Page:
How can you change your eating habits to improve your overall health?
In this section of our articles we have extensively discussed eating behavior, and time and again we have seen how what we eat, how much we eat when we eat, where we eat, and why we eat, is all influenced by a mix of biological, psychological and social influences.
The obvious question at this point is, can we change eating behavior?
If we had a magic wand to change our eating behavior, we would be all set.
We could magically change our eating behavior to eat only the healthiest most nutritious food in just the right amounts to prevent deficiencies, avoid excesses and reduce the risk of disease.
Unfortunately, we don’t have such magic powers, and even worse, changing behavior is one of the most complicated things to do. It’s really hard to change any of our habits, and this applies to our eating habits as well.
However, although we don’t have the wand, we do have many ways to do it, and a lot of help comes from a branch of psychology which is “behavior modification”.
A detailed discussion of behavior modification strategies applied to eating behavior goes beyond the scope of our course, but it is such an important topic that I’d like to at least give you an introduction and a few examples.
There are five steps that we need to follow to successfully change eating behavior.
1. Identify specific goals and target behaviors.
2. Find motivation and make a decision to change.
3. Change the way we think.
4. Plan for success.
5. Monitor our progress let’s briefly examine them individually.
1) The first step is identifying specific goals and target behaviors.
01- We must identify specific problems and their solutions.
For example, we may find that our problem is emotional eating, and we want to avoid it. Or that we are overweight, and we need to achieve a healthy weight.
02- We then have to identify the specific target behaviors that we need to modify.
03- And set specific goals for how to change them. Goals must be clear, quantifiable, and achievable. Establishing a clear goal and a time frame to achieve it increases the likelihood of achieving it.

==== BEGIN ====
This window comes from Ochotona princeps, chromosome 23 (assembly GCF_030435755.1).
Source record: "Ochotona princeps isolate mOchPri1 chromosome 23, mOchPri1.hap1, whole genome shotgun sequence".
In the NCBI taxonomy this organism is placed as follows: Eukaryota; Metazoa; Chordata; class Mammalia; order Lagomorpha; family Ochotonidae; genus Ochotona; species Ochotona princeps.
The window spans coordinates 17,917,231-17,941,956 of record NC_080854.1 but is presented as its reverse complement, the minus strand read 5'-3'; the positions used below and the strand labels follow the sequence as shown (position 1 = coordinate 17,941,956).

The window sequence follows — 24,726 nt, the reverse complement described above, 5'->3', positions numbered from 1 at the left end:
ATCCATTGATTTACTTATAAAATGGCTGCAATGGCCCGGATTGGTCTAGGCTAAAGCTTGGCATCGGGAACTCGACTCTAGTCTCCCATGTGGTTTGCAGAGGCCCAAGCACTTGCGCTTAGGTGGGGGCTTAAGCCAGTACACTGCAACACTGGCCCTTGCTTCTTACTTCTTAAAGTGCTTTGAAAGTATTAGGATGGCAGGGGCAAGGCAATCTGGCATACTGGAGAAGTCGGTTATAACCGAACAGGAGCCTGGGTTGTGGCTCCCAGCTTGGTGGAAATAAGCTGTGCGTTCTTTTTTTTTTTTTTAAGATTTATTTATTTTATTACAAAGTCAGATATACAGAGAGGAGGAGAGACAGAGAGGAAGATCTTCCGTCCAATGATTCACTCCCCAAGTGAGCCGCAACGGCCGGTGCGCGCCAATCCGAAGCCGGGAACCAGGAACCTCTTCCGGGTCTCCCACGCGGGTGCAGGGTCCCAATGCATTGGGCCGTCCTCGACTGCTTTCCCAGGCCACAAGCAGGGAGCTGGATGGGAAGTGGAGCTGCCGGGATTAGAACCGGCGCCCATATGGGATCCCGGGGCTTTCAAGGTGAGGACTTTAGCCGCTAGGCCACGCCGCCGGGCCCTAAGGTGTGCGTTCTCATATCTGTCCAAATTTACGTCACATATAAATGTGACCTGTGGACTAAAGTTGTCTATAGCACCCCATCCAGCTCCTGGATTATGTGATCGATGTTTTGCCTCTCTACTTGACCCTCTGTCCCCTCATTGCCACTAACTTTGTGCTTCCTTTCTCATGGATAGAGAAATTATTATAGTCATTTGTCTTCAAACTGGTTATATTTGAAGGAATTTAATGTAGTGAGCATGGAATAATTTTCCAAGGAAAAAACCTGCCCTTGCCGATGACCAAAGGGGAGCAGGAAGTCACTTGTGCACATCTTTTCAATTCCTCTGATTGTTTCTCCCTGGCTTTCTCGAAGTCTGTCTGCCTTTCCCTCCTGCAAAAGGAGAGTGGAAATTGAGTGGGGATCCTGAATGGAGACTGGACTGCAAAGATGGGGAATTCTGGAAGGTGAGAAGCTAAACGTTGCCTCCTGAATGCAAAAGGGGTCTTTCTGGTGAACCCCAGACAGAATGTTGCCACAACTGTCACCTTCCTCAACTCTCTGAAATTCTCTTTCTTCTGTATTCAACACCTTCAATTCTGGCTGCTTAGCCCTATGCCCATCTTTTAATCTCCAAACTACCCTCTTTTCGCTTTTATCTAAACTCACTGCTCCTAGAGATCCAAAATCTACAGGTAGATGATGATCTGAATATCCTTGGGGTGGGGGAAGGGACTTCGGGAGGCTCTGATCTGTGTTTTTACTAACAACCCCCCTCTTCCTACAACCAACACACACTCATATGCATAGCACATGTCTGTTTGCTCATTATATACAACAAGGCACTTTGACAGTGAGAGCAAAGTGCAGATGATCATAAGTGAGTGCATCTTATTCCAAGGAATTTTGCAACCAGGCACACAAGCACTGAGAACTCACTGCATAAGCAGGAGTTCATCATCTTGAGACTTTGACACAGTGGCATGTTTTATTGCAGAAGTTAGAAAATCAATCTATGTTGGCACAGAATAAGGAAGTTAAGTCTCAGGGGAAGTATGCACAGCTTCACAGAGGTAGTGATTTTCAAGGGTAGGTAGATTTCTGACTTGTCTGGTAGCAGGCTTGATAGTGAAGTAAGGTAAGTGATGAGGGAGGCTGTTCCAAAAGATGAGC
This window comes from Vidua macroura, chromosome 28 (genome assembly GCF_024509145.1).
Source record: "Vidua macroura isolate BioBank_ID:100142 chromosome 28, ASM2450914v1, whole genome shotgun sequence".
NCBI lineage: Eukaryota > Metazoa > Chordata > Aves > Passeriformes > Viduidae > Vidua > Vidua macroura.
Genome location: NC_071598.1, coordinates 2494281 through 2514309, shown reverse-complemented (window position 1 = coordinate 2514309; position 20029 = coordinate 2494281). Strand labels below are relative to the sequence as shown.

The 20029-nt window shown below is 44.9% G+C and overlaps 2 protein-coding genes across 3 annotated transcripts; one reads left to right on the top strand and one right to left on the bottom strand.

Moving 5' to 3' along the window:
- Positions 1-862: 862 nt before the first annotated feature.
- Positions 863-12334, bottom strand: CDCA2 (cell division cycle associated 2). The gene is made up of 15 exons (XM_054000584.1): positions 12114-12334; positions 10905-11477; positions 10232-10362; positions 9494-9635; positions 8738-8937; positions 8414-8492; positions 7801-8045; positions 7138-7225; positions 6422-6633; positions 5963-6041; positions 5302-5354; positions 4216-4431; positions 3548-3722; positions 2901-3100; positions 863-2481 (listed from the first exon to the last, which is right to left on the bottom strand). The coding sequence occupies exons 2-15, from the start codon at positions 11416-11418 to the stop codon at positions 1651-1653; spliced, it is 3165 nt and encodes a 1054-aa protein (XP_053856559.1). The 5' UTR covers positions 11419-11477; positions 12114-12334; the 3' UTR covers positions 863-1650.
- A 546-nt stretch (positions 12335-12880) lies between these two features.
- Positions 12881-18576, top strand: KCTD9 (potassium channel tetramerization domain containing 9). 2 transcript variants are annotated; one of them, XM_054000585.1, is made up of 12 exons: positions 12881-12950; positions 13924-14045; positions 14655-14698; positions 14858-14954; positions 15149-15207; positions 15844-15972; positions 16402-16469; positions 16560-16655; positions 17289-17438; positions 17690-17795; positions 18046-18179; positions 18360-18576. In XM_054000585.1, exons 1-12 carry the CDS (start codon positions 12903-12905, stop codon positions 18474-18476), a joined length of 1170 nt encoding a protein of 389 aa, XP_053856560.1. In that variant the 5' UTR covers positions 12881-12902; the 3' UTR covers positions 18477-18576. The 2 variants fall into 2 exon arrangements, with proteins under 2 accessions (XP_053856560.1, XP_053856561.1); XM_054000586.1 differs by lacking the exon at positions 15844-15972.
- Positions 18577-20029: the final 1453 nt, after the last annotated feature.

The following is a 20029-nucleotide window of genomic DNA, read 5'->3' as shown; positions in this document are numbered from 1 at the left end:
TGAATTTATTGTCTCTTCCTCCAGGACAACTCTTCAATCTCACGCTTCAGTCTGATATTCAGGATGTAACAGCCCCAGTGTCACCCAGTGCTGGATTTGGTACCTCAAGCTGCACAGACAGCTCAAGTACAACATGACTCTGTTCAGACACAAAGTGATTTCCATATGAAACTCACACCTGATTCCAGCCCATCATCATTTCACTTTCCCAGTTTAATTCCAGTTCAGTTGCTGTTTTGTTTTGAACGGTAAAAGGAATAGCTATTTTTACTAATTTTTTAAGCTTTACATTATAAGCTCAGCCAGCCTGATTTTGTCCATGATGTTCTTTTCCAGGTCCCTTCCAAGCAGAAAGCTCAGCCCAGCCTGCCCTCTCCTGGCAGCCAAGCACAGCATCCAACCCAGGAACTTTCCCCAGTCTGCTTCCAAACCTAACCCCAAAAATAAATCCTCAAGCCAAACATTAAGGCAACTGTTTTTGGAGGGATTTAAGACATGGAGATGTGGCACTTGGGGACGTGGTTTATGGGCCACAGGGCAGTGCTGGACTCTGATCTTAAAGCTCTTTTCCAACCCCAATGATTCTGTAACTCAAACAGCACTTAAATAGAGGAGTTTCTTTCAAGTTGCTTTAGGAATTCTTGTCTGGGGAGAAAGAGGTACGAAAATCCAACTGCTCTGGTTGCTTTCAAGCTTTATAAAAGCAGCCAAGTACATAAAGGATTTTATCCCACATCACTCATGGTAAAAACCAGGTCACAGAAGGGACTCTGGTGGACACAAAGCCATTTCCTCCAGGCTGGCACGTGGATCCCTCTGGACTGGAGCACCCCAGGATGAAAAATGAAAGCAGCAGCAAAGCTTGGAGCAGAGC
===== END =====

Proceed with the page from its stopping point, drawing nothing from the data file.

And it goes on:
Suppose the goal is weight loss, we won’t diet to lose ‘some weight’, but for example, to lose 25 pounds in 2 months, or to achieve a waist circumference of 84 centimeters, or to fit in an old pair of jeans.
It doesn’t matter how we measure it, as long as we have one precisely defined, objectively measurable goal. And it must be reasonably achievable or else it will only generate frustration.
04- When we have to modify multiple behaviors, as it’s often the case, we always have to apply a principle of gradual progress as we set goals.
Modifying habits is never easy, so we can’t expect to be able to change everything from one day to the other.
Instead, dietary behaviors must be changed gradually by setting one goal at a time. Some examples of individual goals may be, reducing salt intake, or switching to whole grain bread, or replacing junk snacks such as potato chips with healthier alternatives such as nuts, fruit, or plain popcorn’s.
The best way to go is choosing just one goal, work on it until we achieve it, incorporate it into our habits and we are able to maintain it without any particular effort, and then move to the next one down the list.
This step-by-step approach will allow us to muster each individual change, although small. But when many small changes accumulate over time, we will have successfully achieved dramatic changes.
After we have completed this important planning step, we have identified problems and solutions, targeted specific behaviors, and set precise goals with a step-by-step approach.